Back in the comfort of the Zwartkops pit hospitality, we asked if he found any difficulty driving race cars in anger at his advanced age. David drew deeply on his fresh lit pipe and puffed a wisp of smoke up toward the rafters. “No, not at all, I get along just fine,” he grinned.
“I’ve raced several times this year. “As you know, to keep your competition licence, one must pass stringent tests. “I’m also on a diet,” David hazarded. Wife Liz was quick to interject. “If you saw the size of the bowl of ice-cream he had last night, you’d never believe a thing he’s saying!”
Truly memorable days, but so long ago
“Talking about food, your grandfather had quite a bit to do with how I look,” Piper smiled. “I will never forget those grand lunches at Gigi’s long table.” John Love, who was sitting with us, smiled. “They truly were memorable days, but so long ago…”
“Are you aware that Gigi also had a significant part of my first 9 Hour win with Bruce Johnstone in my Ferrari GTO back in ‘62,” David quizzed. “We ran out of tyres and had the GTO running on rain rubber in the dry shortly before the final stop. “We thought we were not going to make the distance!
“Gigi heard that we were in trouble and had his guys strip his similar knock-off Borrani wheels and almost new Pirelli tyres off his road-going Ferrari parked behind the pits. “They rolled them into my garage and my guys set the race pressures. “We changed wheels when I handed over to Bruce and refuelled, and he went on to take the flag and a huge win for us.”
Piper rated the locals as top class drivers
We asked why David preferred local co-drivers in those early 9 Hours. “Well, the Southern Africans were all top class drivers. “We also never had to fly someone out and the locals did the job very well. “I drove with local F1 driver Bruce Johnstone to win the ’62 race and then shared the GTO with works Cooper Climax F1 driver Tony Maggs when we won again in ’63.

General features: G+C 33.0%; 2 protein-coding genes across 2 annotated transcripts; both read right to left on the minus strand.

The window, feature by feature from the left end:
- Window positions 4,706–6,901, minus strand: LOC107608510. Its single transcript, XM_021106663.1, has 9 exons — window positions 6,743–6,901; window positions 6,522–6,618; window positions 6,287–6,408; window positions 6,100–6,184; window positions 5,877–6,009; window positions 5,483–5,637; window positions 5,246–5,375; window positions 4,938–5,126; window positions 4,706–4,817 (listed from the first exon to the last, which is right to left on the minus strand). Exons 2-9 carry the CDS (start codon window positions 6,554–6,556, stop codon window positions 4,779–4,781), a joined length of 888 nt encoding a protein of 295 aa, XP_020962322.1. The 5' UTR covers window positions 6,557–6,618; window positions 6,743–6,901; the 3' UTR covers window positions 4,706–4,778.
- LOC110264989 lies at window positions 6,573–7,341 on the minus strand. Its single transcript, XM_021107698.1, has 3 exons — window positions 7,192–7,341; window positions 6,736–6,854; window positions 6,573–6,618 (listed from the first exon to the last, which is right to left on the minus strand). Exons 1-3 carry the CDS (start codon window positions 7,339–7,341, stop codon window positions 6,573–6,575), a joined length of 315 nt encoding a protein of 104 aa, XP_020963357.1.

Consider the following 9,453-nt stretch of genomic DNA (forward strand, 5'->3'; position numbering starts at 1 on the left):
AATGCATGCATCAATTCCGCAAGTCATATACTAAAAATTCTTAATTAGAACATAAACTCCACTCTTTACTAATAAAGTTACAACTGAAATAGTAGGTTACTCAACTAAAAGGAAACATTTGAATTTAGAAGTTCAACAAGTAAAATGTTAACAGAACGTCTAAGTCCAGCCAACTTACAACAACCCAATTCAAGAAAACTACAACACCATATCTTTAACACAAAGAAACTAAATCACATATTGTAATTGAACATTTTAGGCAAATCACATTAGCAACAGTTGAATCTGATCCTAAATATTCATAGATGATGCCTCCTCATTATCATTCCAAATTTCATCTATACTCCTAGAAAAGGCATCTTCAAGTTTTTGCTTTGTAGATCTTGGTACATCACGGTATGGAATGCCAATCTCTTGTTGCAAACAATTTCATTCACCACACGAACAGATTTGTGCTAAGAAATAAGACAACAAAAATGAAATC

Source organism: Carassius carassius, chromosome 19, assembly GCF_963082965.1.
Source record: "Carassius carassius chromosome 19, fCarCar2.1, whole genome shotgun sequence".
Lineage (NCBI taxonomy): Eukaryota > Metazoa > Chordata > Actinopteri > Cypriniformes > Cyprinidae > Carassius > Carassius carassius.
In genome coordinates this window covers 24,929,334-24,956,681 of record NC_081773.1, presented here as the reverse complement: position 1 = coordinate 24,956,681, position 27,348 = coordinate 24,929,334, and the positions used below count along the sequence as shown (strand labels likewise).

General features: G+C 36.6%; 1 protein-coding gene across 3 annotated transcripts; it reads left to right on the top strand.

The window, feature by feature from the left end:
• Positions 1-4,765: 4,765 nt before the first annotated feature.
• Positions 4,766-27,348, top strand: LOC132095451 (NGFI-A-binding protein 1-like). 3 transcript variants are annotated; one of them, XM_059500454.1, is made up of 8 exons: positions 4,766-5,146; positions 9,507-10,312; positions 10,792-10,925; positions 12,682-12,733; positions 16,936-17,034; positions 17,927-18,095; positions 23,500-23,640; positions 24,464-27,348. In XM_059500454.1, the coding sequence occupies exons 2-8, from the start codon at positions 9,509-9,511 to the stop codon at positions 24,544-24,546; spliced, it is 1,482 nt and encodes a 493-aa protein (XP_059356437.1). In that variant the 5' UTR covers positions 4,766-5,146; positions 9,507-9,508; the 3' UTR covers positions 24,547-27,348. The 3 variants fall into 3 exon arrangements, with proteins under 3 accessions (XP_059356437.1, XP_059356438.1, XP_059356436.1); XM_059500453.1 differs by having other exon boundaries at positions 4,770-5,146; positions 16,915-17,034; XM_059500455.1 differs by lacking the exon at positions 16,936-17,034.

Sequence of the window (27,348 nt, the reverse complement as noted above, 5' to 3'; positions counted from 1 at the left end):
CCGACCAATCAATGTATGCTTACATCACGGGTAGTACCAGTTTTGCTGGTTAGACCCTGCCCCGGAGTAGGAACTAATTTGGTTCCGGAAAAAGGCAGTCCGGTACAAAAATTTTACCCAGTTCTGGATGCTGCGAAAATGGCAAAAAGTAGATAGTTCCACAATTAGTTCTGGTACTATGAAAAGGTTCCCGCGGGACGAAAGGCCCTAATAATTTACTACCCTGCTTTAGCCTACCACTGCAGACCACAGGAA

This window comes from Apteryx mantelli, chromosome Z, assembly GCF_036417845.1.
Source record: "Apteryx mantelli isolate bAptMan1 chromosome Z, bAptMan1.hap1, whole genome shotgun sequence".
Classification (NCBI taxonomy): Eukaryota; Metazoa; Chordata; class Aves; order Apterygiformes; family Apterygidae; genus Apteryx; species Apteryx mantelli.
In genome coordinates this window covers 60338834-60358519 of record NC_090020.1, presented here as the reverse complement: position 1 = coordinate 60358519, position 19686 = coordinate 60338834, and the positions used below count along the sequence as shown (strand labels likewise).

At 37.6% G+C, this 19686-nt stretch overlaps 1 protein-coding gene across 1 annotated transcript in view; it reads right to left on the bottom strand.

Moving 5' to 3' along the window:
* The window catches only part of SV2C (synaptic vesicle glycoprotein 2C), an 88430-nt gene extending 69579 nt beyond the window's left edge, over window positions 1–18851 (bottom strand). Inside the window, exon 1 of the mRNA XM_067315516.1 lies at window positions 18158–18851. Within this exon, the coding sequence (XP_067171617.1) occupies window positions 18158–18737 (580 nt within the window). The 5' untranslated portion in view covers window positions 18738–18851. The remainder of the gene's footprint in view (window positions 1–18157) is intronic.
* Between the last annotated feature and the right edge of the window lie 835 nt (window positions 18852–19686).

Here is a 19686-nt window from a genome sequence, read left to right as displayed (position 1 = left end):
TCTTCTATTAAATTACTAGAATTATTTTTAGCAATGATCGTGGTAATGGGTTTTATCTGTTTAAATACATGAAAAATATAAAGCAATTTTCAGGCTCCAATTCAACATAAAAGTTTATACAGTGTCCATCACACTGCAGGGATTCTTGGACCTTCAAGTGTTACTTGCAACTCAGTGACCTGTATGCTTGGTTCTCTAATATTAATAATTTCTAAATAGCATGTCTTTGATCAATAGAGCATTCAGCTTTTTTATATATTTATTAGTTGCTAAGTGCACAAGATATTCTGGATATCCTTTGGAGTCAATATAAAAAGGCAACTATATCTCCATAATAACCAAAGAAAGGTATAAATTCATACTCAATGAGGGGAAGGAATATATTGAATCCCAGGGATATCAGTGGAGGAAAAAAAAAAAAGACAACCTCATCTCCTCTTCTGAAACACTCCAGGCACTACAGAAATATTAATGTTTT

“Maggs and I also shared my brand new Ferrari 275 LM to win the 7th 9-Hour in 1964. “That year we also entered two local aces, John Love and Peter de Klerk in a a second car with the GTO. “We came home first and second.” Piper went on to win following two 9 Hours with compatriot Dickie Attwood, in a 365 P2 in ’65 and again in a P2/3 in 1966.”
Two barren years followed with the 365 P4, before David returned with his Porsche 917 and won his final Kyalami 9 Hour alongside Richard Attwood in ’69. He lost his leg the following year, but returned as team owner with a pair of Porsche 917s in 1971.
David Piper and his magnificent historic racing circus
David often visited South Africa in the following years, but it was not until 1988 when he made a habit of coming out with his magnificent historic racing circus. That soon had an annual home at the newly rebuilt Zwartkops Raceway at the end of January every year, and a week later at Killarney.
The David Piper Races continued for many a year, and David has regularly been a special guest at the Passion for Speed events that have subsequently become the mainstay of Zwartkops’ international historic weekends.
“Our cars became a huge attraction with the growth and popularity of historical racing worldwide,” David Piper concluded. “Taking our racing circus to thrill the crowds at Zwartkops, Killarney and the world over helped grow historic racing to what it is today
What it’s all about: The memories!”
“Those circuit owners organised such easy-going events to evoke a flood of memories of those great 9 Hour and Springbok Series years, and the early days of Grand Central, Killarney and Kyalami every time.
“That’s what it’s all about, isn’t it? “The memories!”
This Auto Classic Feature is a Franschhoek Motor Museum Initiative
The Franschhoek Motor Museum has a regular display of significant cars, articles, and memorabilia on display including several of South Africa’s significant Formula 1, Formula Atlantic and indeed the Formula South Africa eras. Visit www.fmm.co.za to learn more and plan your next visit.